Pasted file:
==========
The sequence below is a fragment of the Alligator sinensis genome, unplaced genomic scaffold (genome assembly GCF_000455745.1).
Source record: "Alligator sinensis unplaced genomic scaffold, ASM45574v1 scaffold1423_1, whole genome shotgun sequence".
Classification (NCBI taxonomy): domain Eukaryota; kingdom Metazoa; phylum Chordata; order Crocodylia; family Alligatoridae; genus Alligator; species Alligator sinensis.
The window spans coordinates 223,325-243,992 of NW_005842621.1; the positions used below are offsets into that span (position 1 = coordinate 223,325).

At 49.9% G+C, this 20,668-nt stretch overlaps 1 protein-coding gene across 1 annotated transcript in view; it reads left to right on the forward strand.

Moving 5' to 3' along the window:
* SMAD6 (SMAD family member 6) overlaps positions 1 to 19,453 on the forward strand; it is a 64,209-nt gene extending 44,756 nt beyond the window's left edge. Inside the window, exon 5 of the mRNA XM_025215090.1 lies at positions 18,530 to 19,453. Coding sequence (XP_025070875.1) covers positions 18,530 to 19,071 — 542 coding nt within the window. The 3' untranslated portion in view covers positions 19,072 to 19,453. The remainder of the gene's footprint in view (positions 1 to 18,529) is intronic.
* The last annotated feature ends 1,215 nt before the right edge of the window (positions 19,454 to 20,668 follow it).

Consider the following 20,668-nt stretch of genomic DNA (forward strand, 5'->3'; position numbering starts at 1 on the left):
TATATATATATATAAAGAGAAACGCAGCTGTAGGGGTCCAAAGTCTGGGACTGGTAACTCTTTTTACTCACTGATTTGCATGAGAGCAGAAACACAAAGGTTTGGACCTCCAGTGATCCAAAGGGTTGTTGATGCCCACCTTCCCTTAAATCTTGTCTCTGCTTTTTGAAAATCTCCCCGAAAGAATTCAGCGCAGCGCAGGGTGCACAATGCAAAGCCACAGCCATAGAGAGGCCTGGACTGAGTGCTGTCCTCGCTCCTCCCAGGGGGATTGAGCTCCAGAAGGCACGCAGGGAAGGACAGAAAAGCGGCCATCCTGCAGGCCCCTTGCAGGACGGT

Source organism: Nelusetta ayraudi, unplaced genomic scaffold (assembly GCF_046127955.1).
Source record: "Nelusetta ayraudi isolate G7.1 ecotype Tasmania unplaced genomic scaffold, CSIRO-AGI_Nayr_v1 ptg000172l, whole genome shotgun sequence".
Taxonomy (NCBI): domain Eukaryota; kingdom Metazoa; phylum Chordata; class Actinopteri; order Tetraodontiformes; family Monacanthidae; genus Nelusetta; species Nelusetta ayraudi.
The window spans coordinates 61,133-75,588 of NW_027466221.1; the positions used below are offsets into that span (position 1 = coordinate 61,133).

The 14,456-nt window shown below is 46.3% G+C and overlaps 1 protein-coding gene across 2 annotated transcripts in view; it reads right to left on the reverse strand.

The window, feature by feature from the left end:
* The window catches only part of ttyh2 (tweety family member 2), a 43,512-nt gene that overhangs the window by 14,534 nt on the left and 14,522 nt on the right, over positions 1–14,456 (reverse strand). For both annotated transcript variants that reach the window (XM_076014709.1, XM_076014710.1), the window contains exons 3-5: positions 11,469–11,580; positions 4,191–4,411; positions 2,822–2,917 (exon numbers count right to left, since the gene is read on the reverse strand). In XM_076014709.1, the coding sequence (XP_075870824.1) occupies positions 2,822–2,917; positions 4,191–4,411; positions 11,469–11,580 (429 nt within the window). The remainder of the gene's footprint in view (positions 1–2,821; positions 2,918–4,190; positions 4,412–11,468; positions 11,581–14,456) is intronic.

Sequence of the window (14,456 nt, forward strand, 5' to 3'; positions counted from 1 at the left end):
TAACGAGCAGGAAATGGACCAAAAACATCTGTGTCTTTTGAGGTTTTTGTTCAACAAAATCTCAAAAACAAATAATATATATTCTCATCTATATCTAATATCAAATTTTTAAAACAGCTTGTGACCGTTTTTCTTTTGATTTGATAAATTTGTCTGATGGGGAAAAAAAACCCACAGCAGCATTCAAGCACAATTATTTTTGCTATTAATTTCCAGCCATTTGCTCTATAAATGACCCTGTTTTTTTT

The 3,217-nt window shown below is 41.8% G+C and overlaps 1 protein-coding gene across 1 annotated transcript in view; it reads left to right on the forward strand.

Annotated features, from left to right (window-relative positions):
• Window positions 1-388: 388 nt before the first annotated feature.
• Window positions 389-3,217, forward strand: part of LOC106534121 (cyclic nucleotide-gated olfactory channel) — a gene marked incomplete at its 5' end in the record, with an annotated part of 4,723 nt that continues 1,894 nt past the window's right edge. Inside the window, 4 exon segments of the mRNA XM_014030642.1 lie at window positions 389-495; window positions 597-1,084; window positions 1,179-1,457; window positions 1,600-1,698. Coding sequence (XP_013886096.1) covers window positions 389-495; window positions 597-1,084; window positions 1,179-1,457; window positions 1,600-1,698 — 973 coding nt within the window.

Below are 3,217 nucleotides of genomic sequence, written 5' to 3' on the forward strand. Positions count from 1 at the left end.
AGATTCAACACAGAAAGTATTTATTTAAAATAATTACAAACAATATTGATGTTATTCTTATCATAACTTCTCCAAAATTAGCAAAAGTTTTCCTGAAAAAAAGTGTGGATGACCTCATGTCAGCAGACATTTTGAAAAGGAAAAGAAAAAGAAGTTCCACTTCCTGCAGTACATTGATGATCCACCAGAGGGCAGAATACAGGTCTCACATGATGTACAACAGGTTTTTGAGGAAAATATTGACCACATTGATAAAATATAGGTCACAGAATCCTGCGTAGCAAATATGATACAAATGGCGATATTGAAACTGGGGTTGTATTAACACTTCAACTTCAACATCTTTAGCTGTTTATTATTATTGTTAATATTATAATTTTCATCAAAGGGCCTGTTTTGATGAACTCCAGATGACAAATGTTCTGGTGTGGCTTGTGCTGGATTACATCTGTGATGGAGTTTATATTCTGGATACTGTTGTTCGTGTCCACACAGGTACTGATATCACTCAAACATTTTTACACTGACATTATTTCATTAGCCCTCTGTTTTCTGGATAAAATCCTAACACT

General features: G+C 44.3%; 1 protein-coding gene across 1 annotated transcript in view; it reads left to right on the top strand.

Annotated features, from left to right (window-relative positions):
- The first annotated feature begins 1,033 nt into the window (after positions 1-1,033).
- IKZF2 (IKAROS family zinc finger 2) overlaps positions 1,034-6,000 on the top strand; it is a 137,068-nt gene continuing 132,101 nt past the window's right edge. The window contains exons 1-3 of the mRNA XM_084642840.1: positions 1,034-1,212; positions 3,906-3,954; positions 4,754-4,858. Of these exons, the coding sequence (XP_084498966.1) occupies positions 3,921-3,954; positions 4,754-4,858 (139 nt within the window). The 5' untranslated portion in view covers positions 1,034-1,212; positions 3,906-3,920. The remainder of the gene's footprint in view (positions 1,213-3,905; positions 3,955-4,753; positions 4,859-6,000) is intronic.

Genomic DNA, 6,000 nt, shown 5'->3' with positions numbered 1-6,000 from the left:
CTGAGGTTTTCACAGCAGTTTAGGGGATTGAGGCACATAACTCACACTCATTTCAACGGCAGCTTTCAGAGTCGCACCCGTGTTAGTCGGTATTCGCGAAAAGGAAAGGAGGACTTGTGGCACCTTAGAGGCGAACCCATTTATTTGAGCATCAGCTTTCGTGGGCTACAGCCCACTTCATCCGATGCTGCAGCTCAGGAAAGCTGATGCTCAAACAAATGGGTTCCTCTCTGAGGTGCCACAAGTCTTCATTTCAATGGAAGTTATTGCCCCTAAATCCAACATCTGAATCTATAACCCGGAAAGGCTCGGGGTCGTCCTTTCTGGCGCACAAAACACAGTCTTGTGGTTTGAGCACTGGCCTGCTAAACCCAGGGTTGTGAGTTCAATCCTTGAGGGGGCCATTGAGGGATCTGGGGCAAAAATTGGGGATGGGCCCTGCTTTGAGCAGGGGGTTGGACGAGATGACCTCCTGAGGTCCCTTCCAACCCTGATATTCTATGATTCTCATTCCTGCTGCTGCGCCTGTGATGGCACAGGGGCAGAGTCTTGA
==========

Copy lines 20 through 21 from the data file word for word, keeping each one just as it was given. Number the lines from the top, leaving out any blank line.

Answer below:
The 3,217-nt window shown below is 41.8% G+C and overlaps 1 protein-coding gene across 1 annotated transcript in view; it reads left to right on the forward strand.

Annotated features, from left to right (window-relative positions):